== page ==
Foodora couriers earn right to unionise

Foodora couriers earn right to unionise

The Ontario Labour Relations Board (OLRB) published its decision on the worker status of foodora couriers to be recognised as dependent contractors, contrary to their previous classification as independent contractors.

When Canadian food delivery service  foodora (which belongs to Delivery Hero), acquired Hurrier in 2015, it absorbed an existing business that worked alongside independent contractors who executed food deliveries on behalf of the company. This model provided flexibility for couriers, allowing them to dictate when they worked and for how long, to accept or decline orders, to choose when to take time off, to use their own equipment and to provide their services to multiple delivery clients concurrently.

“We have received the OLRB’s decision – we’re reviewing it and assessing how we’ll move forward with the couriers in Toronto and Mississauga. We respect the Board’s process under the Labour Relations Act,” said David Albert, managing director, foodora Canada. “We’re continuing to focus on foodora’s growth, and to operate in the best interest of our three key stakeholders: customers, vendor partners and couriers. Until the voter list is confirmed, and the unionisation application votes are counted, we cannot speculate at this time as to whether the vote will sway in favour of CUPW and what this might mean for our business moving forward. Right now, it’s business as usual.”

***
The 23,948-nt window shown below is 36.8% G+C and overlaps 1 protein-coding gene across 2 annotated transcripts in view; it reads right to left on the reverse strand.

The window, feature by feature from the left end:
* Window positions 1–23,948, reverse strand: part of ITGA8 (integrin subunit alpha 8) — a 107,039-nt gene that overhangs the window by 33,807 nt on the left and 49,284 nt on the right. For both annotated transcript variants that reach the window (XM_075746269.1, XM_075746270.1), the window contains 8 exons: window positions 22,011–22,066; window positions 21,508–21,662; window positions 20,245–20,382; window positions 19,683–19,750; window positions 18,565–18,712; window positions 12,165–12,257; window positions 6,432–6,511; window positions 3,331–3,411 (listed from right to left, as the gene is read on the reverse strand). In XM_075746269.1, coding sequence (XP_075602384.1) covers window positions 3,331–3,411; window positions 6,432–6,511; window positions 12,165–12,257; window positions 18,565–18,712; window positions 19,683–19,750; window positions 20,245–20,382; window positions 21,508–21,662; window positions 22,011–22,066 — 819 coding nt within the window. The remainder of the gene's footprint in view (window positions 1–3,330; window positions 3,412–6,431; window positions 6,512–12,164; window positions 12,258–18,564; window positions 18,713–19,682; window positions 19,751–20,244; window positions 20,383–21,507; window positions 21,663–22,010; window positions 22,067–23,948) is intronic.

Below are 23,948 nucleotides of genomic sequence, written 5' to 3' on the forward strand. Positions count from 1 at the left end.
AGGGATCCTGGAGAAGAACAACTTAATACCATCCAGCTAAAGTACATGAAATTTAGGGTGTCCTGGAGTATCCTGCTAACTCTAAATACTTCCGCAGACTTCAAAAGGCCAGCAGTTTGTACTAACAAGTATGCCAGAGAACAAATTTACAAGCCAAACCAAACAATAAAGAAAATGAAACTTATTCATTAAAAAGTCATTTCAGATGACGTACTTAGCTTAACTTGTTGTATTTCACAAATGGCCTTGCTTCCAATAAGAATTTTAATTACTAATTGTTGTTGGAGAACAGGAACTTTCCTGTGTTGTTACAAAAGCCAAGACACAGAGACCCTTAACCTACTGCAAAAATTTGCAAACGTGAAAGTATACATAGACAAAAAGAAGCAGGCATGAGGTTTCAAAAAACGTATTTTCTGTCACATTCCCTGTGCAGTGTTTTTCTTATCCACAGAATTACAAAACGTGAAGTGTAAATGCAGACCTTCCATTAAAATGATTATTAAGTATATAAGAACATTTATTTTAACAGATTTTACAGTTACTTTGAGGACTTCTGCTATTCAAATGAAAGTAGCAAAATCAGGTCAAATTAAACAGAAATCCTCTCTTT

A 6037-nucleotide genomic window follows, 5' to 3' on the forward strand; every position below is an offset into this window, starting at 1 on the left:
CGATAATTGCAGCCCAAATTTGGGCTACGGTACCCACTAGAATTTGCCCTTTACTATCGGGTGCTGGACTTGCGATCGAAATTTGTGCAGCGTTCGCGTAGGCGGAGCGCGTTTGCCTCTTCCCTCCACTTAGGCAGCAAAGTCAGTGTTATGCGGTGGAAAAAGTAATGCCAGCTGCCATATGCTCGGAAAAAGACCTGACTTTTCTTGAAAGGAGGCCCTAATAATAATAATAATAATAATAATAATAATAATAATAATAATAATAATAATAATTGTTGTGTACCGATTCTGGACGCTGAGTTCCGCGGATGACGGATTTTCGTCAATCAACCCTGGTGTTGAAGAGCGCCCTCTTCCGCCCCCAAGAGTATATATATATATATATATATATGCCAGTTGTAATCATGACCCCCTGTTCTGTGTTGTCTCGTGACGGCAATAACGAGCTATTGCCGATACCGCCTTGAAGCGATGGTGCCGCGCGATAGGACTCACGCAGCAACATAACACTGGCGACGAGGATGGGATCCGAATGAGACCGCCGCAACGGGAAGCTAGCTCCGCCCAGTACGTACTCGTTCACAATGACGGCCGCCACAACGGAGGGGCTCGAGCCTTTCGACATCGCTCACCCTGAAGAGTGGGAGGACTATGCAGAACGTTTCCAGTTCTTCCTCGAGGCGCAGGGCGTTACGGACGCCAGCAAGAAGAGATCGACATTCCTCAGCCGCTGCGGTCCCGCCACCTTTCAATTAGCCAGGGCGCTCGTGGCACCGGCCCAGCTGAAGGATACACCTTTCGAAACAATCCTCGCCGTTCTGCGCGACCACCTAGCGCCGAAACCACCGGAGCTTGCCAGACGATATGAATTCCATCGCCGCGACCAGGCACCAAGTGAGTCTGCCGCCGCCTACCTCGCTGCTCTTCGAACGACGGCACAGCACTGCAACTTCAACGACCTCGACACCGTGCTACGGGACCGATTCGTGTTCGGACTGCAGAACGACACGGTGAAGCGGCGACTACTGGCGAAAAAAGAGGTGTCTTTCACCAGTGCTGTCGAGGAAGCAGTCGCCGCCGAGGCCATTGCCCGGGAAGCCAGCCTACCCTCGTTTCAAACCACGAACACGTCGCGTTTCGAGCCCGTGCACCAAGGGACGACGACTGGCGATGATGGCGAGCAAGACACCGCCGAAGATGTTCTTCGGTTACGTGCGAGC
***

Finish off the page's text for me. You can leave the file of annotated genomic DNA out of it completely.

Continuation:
Jan Simpson, CUPW National President, said “This decision shows that the tide is turning towards justice for thousands of gig workers in Ontario and soon these workers will have the right to their union. CUPW is proud to be part of challenging the big app-based employers, and reshaping the future of work in favour of workers’ rights, safety, and respect.”

“This decision sets a historic precedent for precarious workers,” says Ryan White, Cavalluzzo LLP. “It vindicates the union, which has known all along that Foodora controls the way that couriers work too much for them to be classified independent contractors.”

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